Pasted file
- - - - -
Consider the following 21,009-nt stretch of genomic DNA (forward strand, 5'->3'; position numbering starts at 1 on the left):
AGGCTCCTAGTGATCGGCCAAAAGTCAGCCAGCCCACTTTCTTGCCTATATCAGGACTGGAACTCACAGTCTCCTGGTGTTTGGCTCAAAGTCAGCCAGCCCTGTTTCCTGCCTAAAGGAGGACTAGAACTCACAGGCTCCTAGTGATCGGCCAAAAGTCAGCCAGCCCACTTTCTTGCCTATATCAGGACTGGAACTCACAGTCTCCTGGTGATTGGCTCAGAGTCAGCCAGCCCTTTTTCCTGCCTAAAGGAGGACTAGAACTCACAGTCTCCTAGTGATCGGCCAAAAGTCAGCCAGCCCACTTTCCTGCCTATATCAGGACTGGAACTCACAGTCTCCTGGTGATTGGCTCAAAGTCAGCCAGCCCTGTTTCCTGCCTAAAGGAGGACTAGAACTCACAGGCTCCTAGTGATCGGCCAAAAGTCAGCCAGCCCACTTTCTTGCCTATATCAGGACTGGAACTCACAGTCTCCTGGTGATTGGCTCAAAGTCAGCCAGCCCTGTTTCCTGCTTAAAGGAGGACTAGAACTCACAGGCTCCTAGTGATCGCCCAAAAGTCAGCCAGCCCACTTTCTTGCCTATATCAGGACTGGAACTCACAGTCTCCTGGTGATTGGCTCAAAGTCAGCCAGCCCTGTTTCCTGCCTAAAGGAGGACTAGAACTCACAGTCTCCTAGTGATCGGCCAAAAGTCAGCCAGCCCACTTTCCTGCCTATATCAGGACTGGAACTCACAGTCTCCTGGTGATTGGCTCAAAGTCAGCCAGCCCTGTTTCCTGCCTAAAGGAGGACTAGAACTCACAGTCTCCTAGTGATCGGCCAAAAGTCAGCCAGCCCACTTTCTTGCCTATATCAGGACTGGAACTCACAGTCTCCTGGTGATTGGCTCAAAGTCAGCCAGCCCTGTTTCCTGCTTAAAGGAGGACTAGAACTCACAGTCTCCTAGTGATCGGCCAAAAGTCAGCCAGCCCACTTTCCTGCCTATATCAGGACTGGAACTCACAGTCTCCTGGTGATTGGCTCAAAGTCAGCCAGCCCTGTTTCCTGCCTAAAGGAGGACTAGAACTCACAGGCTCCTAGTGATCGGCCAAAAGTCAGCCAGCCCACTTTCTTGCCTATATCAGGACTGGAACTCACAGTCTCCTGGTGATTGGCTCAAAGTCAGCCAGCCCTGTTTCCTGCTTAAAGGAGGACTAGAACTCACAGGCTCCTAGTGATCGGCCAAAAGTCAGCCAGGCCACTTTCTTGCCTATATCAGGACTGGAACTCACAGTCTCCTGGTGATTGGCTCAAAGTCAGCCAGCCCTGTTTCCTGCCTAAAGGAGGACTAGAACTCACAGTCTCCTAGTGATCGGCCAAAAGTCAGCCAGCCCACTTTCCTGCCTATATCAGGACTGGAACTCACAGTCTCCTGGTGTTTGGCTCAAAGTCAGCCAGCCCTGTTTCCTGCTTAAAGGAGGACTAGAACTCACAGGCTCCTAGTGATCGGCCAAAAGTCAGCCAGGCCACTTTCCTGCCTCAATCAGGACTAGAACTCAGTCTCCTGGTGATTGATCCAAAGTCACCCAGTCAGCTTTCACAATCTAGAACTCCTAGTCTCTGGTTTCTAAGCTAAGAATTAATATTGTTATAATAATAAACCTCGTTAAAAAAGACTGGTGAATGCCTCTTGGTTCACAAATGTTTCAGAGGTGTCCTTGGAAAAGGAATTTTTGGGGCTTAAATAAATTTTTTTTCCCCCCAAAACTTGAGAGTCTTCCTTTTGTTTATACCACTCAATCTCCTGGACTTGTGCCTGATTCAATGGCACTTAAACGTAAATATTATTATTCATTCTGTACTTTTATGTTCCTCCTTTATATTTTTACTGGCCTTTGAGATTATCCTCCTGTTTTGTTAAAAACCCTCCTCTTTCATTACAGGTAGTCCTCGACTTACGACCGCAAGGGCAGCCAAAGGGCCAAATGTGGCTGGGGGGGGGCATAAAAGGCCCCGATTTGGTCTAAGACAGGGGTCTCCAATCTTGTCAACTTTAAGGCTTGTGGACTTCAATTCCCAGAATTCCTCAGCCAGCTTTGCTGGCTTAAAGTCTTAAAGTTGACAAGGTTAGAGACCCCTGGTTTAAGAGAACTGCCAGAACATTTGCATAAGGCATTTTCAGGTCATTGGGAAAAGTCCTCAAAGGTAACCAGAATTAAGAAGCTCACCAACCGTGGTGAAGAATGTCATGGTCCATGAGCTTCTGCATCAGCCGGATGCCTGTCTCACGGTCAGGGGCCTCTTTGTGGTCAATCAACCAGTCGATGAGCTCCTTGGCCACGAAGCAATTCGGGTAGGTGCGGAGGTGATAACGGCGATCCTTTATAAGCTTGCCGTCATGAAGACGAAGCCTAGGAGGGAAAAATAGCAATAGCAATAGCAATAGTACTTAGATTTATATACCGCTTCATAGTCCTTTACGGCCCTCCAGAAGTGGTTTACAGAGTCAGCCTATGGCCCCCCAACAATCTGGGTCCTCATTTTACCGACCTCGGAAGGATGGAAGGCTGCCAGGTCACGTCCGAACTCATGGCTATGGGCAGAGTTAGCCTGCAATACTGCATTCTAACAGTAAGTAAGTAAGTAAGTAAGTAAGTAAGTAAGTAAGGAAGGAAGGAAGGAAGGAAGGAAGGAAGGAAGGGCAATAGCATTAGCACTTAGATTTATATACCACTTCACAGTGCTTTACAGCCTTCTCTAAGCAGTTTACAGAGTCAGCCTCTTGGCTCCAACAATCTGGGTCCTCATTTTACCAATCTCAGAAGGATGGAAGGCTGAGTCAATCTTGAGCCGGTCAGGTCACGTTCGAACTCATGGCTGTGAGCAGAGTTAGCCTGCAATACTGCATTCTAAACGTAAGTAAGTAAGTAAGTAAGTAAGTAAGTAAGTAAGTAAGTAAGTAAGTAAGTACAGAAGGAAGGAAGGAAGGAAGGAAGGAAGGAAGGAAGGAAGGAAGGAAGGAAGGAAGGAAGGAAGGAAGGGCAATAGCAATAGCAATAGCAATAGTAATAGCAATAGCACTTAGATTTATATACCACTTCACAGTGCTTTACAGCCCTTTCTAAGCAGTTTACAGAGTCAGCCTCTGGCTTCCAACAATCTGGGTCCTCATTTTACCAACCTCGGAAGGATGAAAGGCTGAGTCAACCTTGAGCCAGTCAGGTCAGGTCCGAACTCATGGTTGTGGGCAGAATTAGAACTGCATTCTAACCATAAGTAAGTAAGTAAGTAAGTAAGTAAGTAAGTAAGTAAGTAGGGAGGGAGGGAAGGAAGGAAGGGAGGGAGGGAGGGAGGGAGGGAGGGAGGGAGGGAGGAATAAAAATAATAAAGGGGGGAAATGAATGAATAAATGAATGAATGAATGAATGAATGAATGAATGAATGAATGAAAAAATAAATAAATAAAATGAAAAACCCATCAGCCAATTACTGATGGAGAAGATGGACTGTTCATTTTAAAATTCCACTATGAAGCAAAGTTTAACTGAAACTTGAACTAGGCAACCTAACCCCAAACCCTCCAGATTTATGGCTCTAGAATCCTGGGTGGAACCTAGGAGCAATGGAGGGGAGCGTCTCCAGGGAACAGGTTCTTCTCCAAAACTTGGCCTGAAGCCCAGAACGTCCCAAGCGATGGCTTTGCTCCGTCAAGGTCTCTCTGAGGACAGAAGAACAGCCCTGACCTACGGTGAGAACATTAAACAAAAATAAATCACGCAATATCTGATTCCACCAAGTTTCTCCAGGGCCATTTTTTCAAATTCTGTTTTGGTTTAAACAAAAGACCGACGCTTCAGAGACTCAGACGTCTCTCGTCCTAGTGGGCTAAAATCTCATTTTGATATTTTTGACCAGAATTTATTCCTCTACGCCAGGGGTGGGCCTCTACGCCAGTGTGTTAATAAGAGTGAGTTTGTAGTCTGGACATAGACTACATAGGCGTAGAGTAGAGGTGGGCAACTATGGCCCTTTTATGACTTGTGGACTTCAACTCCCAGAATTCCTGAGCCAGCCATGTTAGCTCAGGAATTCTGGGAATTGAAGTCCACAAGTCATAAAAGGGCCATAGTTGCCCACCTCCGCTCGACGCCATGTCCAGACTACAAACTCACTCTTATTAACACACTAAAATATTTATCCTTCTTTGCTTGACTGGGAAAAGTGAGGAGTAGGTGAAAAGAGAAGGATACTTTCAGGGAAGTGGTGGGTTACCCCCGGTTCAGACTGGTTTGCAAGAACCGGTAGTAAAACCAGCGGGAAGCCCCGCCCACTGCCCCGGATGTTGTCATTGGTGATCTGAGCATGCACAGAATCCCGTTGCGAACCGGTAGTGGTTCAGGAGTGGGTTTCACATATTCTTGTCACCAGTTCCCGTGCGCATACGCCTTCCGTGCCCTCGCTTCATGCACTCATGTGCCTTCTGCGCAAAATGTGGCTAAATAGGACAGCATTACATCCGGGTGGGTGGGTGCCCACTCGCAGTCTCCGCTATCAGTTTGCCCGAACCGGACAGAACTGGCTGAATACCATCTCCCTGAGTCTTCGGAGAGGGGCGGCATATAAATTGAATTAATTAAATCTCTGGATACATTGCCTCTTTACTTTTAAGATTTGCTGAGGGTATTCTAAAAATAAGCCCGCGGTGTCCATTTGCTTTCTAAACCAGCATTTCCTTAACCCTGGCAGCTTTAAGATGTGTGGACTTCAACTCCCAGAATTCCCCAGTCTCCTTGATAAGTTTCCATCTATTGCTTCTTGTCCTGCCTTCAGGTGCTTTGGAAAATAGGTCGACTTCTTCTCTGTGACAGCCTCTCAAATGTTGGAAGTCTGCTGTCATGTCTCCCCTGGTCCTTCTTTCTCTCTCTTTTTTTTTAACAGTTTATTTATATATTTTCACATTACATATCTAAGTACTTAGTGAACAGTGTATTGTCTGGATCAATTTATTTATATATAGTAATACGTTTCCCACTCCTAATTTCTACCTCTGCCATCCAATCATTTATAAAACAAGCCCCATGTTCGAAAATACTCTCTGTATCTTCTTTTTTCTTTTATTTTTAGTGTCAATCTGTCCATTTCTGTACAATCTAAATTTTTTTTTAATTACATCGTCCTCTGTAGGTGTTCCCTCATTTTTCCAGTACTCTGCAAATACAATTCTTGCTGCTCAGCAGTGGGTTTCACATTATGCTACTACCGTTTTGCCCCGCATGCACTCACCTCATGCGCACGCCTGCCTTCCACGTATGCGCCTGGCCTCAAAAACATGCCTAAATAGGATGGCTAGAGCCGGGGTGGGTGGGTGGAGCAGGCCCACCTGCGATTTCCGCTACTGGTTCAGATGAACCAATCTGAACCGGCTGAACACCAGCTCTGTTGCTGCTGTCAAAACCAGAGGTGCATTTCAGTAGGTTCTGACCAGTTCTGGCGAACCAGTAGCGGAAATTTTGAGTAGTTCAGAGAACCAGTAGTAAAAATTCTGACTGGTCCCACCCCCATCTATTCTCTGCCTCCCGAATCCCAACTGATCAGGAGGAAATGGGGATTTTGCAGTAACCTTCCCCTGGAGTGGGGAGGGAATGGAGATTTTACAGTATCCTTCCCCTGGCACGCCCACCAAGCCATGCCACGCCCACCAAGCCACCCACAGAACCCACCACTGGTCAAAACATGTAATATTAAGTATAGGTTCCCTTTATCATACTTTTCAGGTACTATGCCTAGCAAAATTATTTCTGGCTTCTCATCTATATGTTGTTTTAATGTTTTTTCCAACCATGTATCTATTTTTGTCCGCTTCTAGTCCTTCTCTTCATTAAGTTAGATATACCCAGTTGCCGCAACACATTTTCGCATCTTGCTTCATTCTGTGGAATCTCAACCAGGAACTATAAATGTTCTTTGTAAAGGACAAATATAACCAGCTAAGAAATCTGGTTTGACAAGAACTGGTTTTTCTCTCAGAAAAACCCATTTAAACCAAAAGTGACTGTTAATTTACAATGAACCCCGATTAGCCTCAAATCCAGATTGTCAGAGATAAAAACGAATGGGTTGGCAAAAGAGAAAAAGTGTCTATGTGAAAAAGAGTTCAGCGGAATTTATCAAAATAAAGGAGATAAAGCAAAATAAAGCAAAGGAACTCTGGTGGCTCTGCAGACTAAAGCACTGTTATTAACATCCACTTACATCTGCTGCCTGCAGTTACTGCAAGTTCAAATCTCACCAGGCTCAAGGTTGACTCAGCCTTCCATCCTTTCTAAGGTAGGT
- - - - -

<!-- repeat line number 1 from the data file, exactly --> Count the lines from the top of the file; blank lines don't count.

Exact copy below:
Consider the following 21,009-nt stretch of genomic DNA (forward strand, 5'->3'; position numbering starts at 1 on the left):